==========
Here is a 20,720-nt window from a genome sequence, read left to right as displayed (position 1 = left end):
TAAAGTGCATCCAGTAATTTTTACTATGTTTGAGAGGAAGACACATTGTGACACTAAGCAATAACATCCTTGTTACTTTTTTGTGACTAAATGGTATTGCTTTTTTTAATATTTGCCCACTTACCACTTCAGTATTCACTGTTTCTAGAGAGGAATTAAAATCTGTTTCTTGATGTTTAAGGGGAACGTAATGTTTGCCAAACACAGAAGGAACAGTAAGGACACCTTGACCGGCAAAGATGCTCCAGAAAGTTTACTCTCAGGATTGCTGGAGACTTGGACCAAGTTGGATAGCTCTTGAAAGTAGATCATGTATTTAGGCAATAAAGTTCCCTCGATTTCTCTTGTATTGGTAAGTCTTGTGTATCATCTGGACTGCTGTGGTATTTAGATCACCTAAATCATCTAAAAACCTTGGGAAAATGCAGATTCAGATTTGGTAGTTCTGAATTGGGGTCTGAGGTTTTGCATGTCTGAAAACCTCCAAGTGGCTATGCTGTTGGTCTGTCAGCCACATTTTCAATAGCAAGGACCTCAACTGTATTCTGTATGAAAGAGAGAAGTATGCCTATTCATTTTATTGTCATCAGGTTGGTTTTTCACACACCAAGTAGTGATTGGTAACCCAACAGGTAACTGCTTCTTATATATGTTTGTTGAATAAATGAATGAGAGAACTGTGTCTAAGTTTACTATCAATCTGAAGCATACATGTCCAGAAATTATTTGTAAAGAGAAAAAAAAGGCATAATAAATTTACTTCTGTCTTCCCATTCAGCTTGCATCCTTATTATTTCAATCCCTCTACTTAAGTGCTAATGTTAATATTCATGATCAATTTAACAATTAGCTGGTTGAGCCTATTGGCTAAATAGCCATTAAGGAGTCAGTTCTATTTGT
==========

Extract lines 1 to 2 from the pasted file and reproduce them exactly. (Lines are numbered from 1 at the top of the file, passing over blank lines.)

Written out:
Here is a 20,720-nt window from a genome sequence, read left to right as displayed (position 1 = left end):
TAAAGTGCATCCAGTAATTTTTACTATGTTTGAGAGGAAGACACATTGTGACACTAAGCAATAACATCCTTGTTACTTTTTTGTGACTAAATGGTATTGCTTTTTTTAATATTTGCCCACTTACCACTTCAGTATTCACTGTTTCTAGAGAGGAATTAAAATCTGTTTCTTGATGTTTAAGGGGAACGTAATGTTTGCCAAACACAGAAGGAACAGTAAGGACACCTTGACCGGCAAAGATGCTCCAGAAAGTTTACTCTCAGGATTGCTGGAGACTTGGACCAAGTTGGATAGCTCTTGAAAGTAGATCATGTATTTAGGCAATAAAGTTCCCTCGATTTCTCTTGTATTGGTAAGTCTTGTGTATCATCTGGACTGCTGTGGTATTTAGATCACCTAAATCATCTAAAAACCTTGGGAAAATGCAGATTCAGATTTGGTAGTTCTGAATTGGGGTCTGAGGTTTTGCATGTCTGAAAACCTCCAAGTGGCTATGCTGTTGGTCTGTCAGCCACATTTTCAATAGCAAGGACCTCAACTGTATTCTGTATGAAAGAGAGAAGTATGCCTATTCATTTTATTGTCATCAGGTTGGTTTTTCACACACCAAGTAGTGATTGGTAACCCAACAGGTAACTGCTTCTTATATATGTTTGTTGAATAAATGAATGAGAGAACTGTGTCTAAGTTTACTATCAATCTGAAGCATACATGTCCAGAAATTATTTGTAAAGAGAAAAAAAAGGCATAATAAATTTACTTCTGTCTTCCCATTCAGCTTGCATCCTTATTATTTCAATCCCTCTACTTAAGTGCTAATGTTAATATTCATGATCAATTTAACAATTAGCTGGTTGAGCCTATTGGCTAAATAGCCATTAAGGAGTCAGTTCTATTTGT